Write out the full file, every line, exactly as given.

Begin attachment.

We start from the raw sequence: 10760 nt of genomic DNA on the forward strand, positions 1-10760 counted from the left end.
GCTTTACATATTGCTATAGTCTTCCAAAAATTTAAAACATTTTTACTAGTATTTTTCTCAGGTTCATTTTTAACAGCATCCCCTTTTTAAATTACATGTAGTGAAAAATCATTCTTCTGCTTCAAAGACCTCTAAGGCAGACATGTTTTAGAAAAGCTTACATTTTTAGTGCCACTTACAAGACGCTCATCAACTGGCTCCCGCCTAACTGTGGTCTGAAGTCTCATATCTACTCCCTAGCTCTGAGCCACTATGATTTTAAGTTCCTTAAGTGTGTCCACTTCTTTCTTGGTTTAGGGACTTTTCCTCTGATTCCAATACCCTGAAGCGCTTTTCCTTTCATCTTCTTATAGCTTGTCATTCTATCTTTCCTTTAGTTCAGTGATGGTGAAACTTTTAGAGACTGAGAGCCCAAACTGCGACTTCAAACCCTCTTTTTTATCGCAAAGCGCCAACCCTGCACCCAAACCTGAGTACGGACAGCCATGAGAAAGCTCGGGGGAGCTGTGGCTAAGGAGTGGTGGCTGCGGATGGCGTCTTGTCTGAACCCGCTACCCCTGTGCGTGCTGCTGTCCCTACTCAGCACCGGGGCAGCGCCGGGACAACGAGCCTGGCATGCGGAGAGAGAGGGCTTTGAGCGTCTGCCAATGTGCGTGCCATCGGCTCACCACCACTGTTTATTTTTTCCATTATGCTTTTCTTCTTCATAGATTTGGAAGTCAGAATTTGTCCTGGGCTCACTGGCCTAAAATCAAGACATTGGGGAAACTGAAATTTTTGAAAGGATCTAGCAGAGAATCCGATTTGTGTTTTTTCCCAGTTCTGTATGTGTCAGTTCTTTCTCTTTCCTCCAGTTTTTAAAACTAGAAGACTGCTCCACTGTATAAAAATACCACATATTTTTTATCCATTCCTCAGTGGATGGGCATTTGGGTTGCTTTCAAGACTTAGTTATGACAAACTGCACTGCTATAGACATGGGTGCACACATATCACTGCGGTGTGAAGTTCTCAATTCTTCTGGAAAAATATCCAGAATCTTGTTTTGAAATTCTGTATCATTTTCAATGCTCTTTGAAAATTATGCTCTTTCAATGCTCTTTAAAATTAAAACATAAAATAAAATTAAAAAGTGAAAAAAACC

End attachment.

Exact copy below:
We start from the raw sequence: 10760 nt of genomic DNA on the forward strand, positions 1-10760 counted from the left end.
GCTTTACATATTGCTATAGTCTTCCAAAAATTTAAAACATTTTTACTAGTATTTTTCTCAGGTTCATTTTTAACAGCATCCCCTTTTTAAATTACATGTAGTGAAAAATCATTCTTCTGCTTCAAAGACCTCTAAGGCAGACATGTTTTAGAAAAGCTTACATTTTTAGTGCCACTTACAAGACGCTCATCAACTGGCTCCCGCCTAACTGTGGTCTGAAGTCTCATATCTACTCCCTAGCTCTGAGCCACTATGATTTTAAGTTCCTTAAGTGTGTCCACTTCTTTCTTGGTTTAGGGACTTTTCCTCTGATTCCAATACCCTGAAGCGCTTTTCCTTTCATCTTCTTATAGCTTGTCATTCTATCTTTCCTTTAGTTCAGTGATGGTGAAACTTTTAGAGACTGAGAGCCCAAACTGCGACTTCAAACCCTCTTTTTTATCGCAAAGCGCCAACCCTGCACCCAAACCTGAGTACGGACAGCCATGAGAAAGCTCGGGGGAGCTGTGGCTAAGGAGTGGTGGCTGCGGATGGCGTCTTGTCTGAACCCGCTACCCCTGTGCGTGCTGCTGTCCCTACTCAGCACCGGGGCAGCGCCGGGACAACGAGCCTGGCATGCGGAGAGAGAGGGCTTTGAGCGTCTGCCAATGTGCGTGCCATCGGCTCACCACCACTGTTTATTTTTTCCATTATGCTTTTCTTCTTCATAGATTTGGAAGTCAGAATTTGTCCTGGGCTCACTGGCCTAAAATCAAGACATTGGGGAAACTGAAATTTTTGAAAGGATCTAGCAGAGAATCCGATTTGTGTTTTTTCCCAGTTCTGTATGTGTCAGTTCTTTCTCTTTCCTCCAGTTTTTAAAACTAGAAGACTGCTCCACTGTATAAAAATACCACATATTTTTTATCCATTCCTCAGTGGATGGGCATTTGGGTTGCTTTCAAGACTTAGTTATGACAAACTGCACTGCTATAGACATGGGTGCACACATATCACTGCGGTGTGAAGTTCTCAATTCTTCTGGAAAAATATCCAGAATCTTGTTTTGAAATTCTGTATCATTTTCAATGCTCTTTGAAAATTATGCTCTTTCAATGCTCTTTAAAATTAAAACATAAAATAAAATTAAAAAGTGAAAAAAACC